"If I and others knew ahead that there was a good schedule and I knew I would be home during certain times, it would benefit everyone," n0thing said. "I've been in the situation that you can't plan for anything and you have to cancel plans. I made that choice, and I accept that, but now that I'm not playing I would like to see a more structured schedule for everyone.

"I have had less free time with friends and family to live a normal life. I know I chose this profession, but it's just so time consuming."

Getting a chance to reconnect with those people, n0thing said, was comforting. However, his fans are still clamoring for a return to the professional scene as a player.

"Some of those emails have been really sweet," n0thing said. "Some people have said that even if I don't come back, having watched me, they've have had a lot of fun and have thanked me a lot. I've touched some of their lives for the better."

And it's not just fans sending emails that have asked for n0thing's return. Random people he has met doing mundane things, such as buying a cord for his computer, have approached him and asked about his return.

"I was at Fry's [Electronics] the other day, and one of the guys recognized me and almost flipped out," n0thing said. "It was really cool, and it was really nice to meet him. That's something I would definitely miss if I don't ever compete again."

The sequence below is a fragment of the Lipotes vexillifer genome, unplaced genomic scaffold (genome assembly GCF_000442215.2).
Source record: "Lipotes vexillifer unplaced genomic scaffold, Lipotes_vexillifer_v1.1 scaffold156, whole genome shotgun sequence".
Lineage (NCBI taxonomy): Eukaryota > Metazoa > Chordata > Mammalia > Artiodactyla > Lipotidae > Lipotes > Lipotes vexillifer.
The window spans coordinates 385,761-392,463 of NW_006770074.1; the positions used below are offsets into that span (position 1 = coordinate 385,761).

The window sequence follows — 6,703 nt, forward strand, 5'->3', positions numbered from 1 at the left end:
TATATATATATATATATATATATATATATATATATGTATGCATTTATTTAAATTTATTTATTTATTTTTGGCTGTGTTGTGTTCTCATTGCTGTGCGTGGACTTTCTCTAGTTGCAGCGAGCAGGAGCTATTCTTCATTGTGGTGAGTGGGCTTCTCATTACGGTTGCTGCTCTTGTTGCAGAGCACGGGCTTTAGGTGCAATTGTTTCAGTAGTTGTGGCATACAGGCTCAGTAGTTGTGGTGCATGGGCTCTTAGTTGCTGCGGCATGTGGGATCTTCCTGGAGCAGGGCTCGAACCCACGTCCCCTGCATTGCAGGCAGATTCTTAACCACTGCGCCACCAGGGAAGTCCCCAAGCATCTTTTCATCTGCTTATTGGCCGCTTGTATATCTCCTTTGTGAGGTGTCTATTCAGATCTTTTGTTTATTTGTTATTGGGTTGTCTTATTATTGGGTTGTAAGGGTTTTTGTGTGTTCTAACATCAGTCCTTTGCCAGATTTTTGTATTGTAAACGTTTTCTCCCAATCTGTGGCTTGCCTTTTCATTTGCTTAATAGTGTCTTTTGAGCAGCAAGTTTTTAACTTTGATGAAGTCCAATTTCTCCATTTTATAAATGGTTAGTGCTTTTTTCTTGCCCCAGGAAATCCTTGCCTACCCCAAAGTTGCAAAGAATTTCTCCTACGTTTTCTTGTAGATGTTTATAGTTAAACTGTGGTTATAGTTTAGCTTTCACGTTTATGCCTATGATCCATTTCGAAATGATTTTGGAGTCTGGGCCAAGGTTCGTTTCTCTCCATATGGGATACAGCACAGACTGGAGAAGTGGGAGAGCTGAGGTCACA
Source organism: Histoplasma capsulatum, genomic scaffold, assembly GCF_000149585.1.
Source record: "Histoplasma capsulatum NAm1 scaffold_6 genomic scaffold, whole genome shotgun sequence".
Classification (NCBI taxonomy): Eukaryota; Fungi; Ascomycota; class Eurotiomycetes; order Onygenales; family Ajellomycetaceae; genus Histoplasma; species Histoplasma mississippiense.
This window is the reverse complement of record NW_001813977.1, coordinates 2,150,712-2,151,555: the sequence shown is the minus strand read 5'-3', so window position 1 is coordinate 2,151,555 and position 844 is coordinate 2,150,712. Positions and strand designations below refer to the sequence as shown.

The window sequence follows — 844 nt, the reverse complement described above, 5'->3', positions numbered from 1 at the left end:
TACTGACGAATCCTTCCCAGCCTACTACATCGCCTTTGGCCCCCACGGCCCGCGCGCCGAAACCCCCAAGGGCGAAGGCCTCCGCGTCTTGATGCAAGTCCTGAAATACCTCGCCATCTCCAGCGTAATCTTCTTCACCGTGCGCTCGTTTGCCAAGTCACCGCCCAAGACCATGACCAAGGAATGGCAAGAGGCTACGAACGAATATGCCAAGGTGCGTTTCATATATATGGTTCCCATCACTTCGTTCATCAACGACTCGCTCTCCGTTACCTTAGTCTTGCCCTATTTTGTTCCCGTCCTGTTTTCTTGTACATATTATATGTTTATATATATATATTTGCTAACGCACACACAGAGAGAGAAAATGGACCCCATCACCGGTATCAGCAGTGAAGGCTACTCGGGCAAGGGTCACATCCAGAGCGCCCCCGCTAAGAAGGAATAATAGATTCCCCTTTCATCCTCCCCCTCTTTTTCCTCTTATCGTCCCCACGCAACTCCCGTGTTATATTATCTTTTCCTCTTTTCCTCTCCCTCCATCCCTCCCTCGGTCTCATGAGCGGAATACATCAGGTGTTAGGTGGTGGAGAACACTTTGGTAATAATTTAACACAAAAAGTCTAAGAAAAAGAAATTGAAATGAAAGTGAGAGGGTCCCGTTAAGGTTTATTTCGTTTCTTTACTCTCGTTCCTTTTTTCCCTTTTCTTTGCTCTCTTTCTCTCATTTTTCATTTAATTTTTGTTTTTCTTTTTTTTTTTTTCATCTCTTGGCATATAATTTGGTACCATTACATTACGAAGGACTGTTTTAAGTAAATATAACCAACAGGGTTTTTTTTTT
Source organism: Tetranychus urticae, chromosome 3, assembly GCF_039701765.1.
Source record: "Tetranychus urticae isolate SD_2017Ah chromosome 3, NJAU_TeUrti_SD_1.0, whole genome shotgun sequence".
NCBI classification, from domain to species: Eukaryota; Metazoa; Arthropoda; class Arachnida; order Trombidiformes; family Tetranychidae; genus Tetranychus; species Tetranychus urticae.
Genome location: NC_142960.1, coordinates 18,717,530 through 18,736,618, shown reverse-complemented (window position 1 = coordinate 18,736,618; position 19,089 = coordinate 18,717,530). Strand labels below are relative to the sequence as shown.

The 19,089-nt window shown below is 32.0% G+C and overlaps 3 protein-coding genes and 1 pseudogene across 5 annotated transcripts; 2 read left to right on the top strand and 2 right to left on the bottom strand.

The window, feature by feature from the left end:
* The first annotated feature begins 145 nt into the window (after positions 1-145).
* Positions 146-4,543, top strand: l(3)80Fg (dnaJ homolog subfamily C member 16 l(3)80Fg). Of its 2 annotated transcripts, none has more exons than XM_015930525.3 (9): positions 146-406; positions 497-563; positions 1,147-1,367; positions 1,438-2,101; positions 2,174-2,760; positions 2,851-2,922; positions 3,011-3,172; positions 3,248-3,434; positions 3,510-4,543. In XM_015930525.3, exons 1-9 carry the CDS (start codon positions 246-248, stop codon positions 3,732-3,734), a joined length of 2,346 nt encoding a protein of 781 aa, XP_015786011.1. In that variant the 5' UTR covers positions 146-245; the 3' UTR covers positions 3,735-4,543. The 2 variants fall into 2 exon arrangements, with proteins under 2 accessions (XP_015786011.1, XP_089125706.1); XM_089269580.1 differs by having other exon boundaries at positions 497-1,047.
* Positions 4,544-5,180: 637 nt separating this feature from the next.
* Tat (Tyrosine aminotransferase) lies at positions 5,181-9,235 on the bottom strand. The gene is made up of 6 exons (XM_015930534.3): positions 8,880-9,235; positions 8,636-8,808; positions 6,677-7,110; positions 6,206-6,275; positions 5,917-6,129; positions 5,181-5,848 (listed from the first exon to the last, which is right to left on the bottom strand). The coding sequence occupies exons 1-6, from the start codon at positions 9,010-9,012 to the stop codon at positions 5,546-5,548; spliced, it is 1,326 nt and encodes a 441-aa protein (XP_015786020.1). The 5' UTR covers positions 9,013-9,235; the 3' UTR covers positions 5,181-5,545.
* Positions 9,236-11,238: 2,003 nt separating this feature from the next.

Even if he doesn't play for a pro team again, n0thing won't disappear. He plans to continue his vlogging and expand both his YouTube and Twitch channels whenever he retires.

"I'm still streaming Twitch and YouTube but haven't hit the production quota that I wanted as of yet," n0thing said. "I want to be one of the main figures in the scene in North America that brings a little sense. I want to help change and shape the next generation of CS:GO players and first-person shooting games."

N0thing has already appeared as an on-camera analyst and will be part of the talent crew for the ECS Season 4 Finals in Cancun, Mexico, taking place Dec. 15-17. He hasn't made up his mind if being on-camera is what he wants to do.

"I would love to compete and analyze at an event if they would let me, because I really like talking about Counter-Strike," n0thing said. "It's just one of those things that's fun to do. While I am not sure I'm going to accept every offer, I'm am fielding all offers because I think it's interesting and fun."

But no matter how much his fans enjoy his on-air personality, a return to the screen as a competitor is the No. 1 request in n0thing's inbox.

"I guess we will see," n0thing said. "I told myself I would wait until the holidays are over to evaluate or make decisions, and I've consciously decided to chill until December. Not necessarily completely chill, but to look at things, watch rosters and look for rosters that maybe I'd want to be a part of.

"I want to be with a bunch of guys with a good attitudes and have fun. That's not to say that my other team had bad attitudes; it was more general. However, I do want to get involved and will get involved with some non-competition projects in esports that could be very cool."